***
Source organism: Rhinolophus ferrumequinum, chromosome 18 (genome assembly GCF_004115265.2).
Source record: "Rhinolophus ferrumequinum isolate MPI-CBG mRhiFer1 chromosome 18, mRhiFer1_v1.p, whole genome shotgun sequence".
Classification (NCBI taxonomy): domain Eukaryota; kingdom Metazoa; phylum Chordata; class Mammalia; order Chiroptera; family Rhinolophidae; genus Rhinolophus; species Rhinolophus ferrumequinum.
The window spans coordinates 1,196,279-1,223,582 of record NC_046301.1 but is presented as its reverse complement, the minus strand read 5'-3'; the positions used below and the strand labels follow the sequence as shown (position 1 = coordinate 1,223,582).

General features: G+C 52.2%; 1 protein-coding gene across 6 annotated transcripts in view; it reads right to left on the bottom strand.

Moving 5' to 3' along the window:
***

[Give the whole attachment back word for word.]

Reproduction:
Source organism: Rhinolophus ferrumequinum, chromosome 18 (genome assembly GCF_004115265.2).
Source record: "Rhinolophus ferrumequinum isolate MPI-CBG mRhiFer1 chromosome 18, mRhiFer1_v1.p, whole genome shotgun sequence".
Classification (NCBI taxonomy): domain Eukaryota; kingdom Metazoa; phylum Chordata; class Mammalia; order Chiroptera; family Rhinolophidae; genus Rhinolophus; species Rhinolophus ferrumequinum.
The window spans coordinates 1,196,279-1,223,582 of record NC_046301.1 but is presented as its reverse complement, the minus strand read 5'-3'; the positions used below and the strand labels follow the sequence as shown (position 1 = coordinate 1,223,582).

General features: G+C 52.2%; 1 protein-coding gene across 6 annotated transcripts in view; it reads right to left on the bottom strand.

Moving 5' to 3' along the window: